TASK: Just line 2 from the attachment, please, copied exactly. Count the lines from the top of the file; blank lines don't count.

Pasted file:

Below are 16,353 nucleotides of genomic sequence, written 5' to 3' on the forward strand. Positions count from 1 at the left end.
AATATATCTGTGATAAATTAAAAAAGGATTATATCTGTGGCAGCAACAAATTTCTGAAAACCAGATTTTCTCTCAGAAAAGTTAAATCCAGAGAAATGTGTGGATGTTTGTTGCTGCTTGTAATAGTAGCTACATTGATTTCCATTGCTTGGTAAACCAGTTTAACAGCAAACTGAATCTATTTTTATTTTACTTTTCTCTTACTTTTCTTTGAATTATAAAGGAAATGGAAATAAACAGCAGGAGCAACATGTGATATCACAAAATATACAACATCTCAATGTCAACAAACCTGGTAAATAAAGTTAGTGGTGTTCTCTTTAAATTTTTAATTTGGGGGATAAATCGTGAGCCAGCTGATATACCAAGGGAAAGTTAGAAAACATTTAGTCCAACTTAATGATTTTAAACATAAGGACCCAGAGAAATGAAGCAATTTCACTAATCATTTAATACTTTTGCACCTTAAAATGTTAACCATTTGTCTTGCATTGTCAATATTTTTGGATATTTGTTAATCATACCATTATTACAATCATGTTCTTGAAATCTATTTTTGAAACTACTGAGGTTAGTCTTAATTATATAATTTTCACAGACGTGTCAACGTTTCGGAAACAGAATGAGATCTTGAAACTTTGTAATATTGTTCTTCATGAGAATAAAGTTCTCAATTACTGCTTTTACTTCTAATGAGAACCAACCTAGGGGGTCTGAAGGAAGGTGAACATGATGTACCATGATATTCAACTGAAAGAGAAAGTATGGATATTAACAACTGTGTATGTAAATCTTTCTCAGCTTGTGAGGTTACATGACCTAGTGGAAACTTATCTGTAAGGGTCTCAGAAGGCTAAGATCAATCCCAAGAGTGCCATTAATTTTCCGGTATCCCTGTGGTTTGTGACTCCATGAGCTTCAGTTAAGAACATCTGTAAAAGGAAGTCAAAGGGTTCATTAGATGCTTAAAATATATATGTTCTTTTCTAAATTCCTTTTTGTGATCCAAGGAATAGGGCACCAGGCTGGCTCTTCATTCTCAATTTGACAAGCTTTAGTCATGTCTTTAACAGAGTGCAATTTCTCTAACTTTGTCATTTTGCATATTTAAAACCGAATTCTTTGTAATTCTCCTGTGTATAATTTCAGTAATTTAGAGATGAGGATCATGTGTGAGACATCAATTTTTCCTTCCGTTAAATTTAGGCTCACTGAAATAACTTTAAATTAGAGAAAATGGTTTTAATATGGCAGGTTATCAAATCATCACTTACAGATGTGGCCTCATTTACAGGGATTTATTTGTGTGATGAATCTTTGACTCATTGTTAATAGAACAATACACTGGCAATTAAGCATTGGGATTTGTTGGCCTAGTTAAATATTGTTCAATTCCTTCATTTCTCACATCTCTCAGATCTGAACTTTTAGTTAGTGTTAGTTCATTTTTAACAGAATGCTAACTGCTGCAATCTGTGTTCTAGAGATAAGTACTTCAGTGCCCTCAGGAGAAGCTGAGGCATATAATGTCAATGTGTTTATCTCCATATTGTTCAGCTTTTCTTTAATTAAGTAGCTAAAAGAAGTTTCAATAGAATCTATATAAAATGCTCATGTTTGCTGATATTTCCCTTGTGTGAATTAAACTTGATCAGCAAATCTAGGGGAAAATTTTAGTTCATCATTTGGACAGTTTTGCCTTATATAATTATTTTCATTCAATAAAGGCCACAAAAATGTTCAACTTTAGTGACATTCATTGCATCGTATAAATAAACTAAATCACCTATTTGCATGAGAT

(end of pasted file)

AATATATCTGTGATAAATTAAAAAAGGATTATATCTGTGGCAGCAACAAATTTCTGAAAACCAGATTTTCTCTCAGAAAAGTTAAATCCAGAGAAATGTGTGGATGTTTGTTGCTGCTTGTAATAGTAGCTACATTGATTTCCATTGCTTGGTAAACCAGTTTAACAGCAAACTGAATCTATTTTTATTTTACTTTTCTCTTACTTTTCTTTGAATTATAAAGGAAATGGAAATAAACAGCAGGAGCAACATGTGATATCACAAAATATACAACATCTCAATGTCAACAAACCTGGTAAATAAAGTTAGTGGTGTTCTCTTTAAATTTTTAATTTGGGGGATAAATCGTGAGCCAGCTGATATACCAAGGGAAAGTTAGAAAACATTTAGTCCAACTTAATGATTTTAAACATAAGGACCCAGAGAAATGAAGCAATTTCACTAATCATTTAATACTTTTGCACCTTAAAATGTTAACCATTTGTCTTGCATTGTCAATATTTTTGGATATTTGTTAATCATACCATTATTACAATCATGTTCTTGAAATCTATTTTTGAAACTACTGAGGTTAGTCTTAATTATATAATTTTCACAGACGTGTCAACGTTTCGGAAACAGAATGAGATCTTGAAACTTTGTAATATTGTTCTTCATGAGAATAAAGTTCTCAATTACTGCTTTTACTTCTAATGAGAACCAACCTAGGGGGTCTGAAGGAAGGTGAACATGATGTACCATGATATTCAACTGAAAGAGAAAGTATGGATATTAACAACTGTGTATGTAAATCTTTCTCAGCTTGTGAGGTTACATGACCTAGTGGAAACTTATCTGTAAGGGTCTCAGAAGGCTAAGATCAATCCCAAGAGTGCCATTAATTTTCCGGTATCCCTGTGGTTTGTGACTCCATGAGCTTCAGTTAAGAACATCTGTAAAAGGAAGTCAAAGGGTTCATTAGATGCTTAAAATATATATGTTCTTTTCTAAATTCCTTTTTGTGATCCAAGGAATAGGGCACCAGGCTGGCTCTTCATTCTCAATTTGACAAGCTTTAGTCATGTCTTTAACAGAGTGCAATTTCTCTAACTTTGTCATTTTGCATATTTAAAACCGAATTCTTTGTAATTCTCCTGTGTATAATTTCAGTAATTTAGAGATGAGGATCATGTGTGAGACATCAATTTTTCCTTCCGTTAAATTTAGGCTCACTGAAATAACTTTAAATTAGAGAAAATGGTTTTAATATGGCAGGTTATCAAATCATCACTTACAGATGTGGCCTCATTTACAGGGATTTATTTGTGTGATGAATCTTTGACTCATTGTTAATAGAACAATACACTGGCAATTAAGCATTGGGATTTGTTGGCCTAGTTAAATATTGTTCAATTCCTTCATTTCTCACATCTCTCAGATCTGAACTTTTAGTTAGTGTTAGTTCATTTTTAACAGAATGCTAACTGCTGCAATCTGTGTTCTAGAGATAAGTACTTCAGTGCCCTCAGGAGAAGCTGAGGCATATAATGTCAATGTGTTTATCTCCATATTGTTCAGCTTTTCTTTAATTAAGTAGCTAAAAGAAGTTTCAATAGAATCTATATAAAATGCTCATGTTTGCTGATATTTCCCTTGTGTGAATTAAACTTGATCAGCAAATCTAGGGGAAAATTTTAGTTCATCATTTGGACAGTTTTGCCTTATATAATTATTTTCATTCAATAAAGGCCACAAAAATGTTCAACTTTAGTGACATTCATTGCATCGTATAAATAAACTAAATCACCTATTTGCATGAGAT